Pope Francis canceled his trip to Africa due to health issues – he was due to visit the Democratic Republic of Congo and South Sudan in early July. Last week, the Vatican announced that the reason for the postponement, with no date for returning to the continent, is a disease that the 85-year-old pontiff has in his knee: osteoarthritis.
- Study shows growth in the number of osteoarthritis cases worldwide
“I’m sorry to have to postpone this trip, which I’m still very much looking forward to doing,” Francis said in his Sunday speech in front of thousands of people in St. Peter’s Square.
“I ask you to forgive me for this. Let us pray together that, with God’s help and medical treatment, I can reach you as soon as possible. We are hopeful,” he added.
Pope appears in wheelchair
Osteoarthritis is also called osteoarthritis, osteoarthritis or degenerative joint disease, according to the Brazilian Society of Rheumatology (SBR).
It is a condition characterized by wear and tear of joint cartilage and changes in bones, among them, the osteophytes, known as “parrot beaks”.
Among rheumatisms — a set of more than 200 diseases that affect joints, muscles, ligaments, tendons — osteoarthritis is the most frequent and represents about 30% to 40% of consultations in rheumatology clinics.
“Its importance can be demonstrated through social security data in Brazil, as it is responsible for 7.5% of all absences from work; it is the second disease among those that justify initial assistance, with 7.5% of the total ; it is also the second in relation to sickness benefit (in extension) with 10.5%; it is the fourth to determine retirement (6.2%)”, points out the SBR.
The Syrian Benevolent Association – Hcor explains that the main cause is aging.
It is common for patients to have no family history of the condition, but after age 50, due to natural wear and tear, they develop osteoarthritis. In addition, there are also other possible causes:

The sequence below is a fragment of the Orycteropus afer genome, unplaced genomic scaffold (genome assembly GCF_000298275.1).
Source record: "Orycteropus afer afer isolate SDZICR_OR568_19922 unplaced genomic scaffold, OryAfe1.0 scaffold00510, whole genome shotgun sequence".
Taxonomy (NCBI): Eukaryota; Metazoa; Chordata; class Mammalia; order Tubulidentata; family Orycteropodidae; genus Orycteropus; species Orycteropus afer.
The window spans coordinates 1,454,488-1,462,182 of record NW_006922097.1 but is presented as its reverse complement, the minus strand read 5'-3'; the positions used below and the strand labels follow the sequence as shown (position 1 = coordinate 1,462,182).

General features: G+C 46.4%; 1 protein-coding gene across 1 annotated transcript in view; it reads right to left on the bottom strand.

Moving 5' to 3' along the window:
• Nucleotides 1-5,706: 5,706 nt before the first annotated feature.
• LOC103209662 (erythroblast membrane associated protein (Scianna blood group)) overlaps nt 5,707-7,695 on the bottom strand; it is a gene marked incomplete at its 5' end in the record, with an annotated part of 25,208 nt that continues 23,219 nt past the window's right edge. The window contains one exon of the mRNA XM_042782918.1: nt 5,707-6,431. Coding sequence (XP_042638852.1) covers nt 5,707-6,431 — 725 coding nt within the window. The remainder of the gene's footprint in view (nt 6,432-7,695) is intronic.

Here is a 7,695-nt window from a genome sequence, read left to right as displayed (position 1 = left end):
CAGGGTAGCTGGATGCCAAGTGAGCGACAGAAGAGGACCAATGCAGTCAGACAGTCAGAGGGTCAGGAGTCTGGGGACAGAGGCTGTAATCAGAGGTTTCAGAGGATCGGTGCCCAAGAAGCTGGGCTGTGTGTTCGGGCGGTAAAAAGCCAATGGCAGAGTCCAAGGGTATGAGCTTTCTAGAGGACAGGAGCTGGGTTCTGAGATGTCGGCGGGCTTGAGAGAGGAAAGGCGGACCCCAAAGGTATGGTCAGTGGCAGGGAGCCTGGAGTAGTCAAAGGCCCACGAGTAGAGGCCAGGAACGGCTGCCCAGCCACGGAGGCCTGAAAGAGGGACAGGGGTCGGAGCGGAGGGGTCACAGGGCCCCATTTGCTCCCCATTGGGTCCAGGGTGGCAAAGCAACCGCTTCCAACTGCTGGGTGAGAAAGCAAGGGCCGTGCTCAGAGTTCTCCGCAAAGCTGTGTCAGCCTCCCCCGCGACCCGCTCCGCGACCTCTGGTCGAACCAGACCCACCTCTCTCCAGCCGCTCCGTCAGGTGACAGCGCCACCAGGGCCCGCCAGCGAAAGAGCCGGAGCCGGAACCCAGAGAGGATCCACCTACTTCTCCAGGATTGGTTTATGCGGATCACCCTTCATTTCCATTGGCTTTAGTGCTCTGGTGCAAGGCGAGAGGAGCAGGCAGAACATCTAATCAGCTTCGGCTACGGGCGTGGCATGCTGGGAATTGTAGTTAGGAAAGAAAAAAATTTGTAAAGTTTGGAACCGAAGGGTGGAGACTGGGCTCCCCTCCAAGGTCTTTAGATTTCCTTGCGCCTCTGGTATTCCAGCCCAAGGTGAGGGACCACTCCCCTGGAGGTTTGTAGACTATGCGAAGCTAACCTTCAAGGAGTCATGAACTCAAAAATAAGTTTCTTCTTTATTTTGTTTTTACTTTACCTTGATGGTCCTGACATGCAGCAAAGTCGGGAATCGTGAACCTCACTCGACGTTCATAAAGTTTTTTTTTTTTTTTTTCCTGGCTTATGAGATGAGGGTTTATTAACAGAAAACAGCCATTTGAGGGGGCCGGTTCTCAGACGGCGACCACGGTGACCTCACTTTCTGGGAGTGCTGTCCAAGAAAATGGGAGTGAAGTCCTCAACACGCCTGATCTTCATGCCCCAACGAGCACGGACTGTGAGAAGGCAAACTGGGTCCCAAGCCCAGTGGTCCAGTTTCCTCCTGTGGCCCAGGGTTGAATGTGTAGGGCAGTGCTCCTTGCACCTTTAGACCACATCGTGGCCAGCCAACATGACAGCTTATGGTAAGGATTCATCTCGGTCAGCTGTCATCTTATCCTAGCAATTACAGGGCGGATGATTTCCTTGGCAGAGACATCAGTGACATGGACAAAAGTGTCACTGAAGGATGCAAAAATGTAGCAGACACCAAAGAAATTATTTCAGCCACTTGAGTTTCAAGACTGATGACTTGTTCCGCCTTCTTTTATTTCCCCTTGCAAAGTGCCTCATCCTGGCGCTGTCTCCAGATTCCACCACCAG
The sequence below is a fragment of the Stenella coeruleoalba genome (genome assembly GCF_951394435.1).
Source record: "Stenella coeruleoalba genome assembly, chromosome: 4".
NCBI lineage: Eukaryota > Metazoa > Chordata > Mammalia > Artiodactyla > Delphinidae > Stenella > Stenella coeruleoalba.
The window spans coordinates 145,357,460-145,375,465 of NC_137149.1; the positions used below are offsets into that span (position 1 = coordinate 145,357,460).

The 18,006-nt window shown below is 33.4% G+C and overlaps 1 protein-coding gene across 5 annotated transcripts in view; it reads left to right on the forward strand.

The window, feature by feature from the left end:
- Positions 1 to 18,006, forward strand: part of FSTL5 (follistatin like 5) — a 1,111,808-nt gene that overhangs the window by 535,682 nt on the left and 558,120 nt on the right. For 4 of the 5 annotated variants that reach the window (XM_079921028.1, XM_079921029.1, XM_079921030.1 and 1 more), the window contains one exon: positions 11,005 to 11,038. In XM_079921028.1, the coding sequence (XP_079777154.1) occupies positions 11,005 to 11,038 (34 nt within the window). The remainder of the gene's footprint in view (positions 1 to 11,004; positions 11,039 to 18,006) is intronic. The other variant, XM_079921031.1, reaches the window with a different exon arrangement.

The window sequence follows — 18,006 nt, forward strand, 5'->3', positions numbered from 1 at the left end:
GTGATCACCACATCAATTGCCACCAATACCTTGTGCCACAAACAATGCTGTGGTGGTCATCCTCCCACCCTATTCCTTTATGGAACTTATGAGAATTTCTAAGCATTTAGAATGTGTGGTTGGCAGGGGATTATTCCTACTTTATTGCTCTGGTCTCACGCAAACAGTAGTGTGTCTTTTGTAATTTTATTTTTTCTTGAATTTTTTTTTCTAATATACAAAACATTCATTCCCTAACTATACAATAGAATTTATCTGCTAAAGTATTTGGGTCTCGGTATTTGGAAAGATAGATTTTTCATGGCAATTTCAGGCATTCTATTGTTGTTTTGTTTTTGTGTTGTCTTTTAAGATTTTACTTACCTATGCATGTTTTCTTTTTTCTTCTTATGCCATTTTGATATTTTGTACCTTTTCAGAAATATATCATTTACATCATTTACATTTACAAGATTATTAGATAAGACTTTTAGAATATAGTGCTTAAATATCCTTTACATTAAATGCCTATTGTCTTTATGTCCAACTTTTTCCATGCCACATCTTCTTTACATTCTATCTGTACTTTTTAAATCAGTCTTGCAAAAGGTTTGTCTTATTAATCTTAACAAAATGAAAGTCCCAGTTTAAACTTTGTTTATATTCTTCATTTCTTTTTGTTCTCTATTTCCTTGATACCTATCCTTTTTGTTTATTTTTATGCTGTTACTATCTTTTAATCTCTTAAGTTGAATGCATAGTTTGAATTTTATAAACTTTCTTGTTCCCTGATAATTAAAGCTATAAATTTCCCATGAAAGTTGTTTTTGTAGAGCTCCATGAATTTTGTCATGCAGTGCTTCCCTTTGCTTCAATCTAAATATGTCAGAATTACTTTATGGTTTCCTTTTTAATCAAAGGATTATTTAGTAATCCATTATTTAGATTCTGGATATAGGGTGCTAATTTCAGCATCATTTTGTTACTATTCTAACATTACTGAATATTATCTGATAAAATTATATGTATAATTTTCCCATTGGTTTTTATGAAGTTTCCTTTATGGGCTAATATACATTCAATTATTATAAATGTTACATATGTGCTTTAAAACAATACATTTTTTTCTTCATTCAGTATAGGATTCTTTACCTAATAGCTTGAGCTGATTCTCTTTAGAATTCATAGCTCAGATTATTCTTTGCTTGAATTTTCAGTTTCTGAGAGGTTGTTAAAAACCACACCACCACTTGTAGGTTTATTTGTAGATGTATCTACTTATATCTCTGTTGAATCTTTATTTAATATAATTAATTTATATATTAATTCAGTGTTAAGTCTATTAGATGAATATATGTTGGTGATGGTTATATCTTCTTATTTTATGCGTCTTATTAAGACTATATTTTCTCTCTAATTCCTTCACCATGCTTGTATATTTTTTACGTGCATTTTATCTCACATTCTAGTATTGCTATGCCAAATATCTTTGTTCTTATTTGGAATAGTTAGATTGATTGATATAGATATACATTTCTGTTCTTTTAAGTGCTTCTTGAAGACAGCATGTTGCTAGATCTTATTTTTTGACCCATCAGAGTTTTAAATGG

- activities that may overload one or more joints;
- frequent movement sports such as soccer and tennis;
- lack of muscle strength, especially in the legs;
- excess activities that require repetitive movements, such as kneeling and getting up;
- trauma, such as falls, sprains or blows;
- family history.
According to Hospital Israelita Albert Einstein, osteoarthritis has no cure. However, there are resources available to slow the progression of the disease and increase the quality of life.
- Conventional treatment: combines medications (analgesics and anti-inflammatory) and physical therapy.
“In the initial phase, arthroscopy can also be an ally. With the help of a microcamera and appropriate instruments, this minimally invasive surgical technique allows treating a series of joint injuries, such as those of the meniscus, and removing fragments that come off the cartilaginous tissue in the arthrosis process”, explains the hospital.
- New treatments: there is also the prescription of herbal medicines with anti-inflammatory action. According to Einstein, products of plant origin cause less impact on the stomach and kidneys.
In addition, the implantation of cartilage cells extracted from the patient and grown in the laboratory is under development, according to Einstein, and the transplantation of cartilage taken from cadavers. For the time being, these are procedures in the testing and research phase.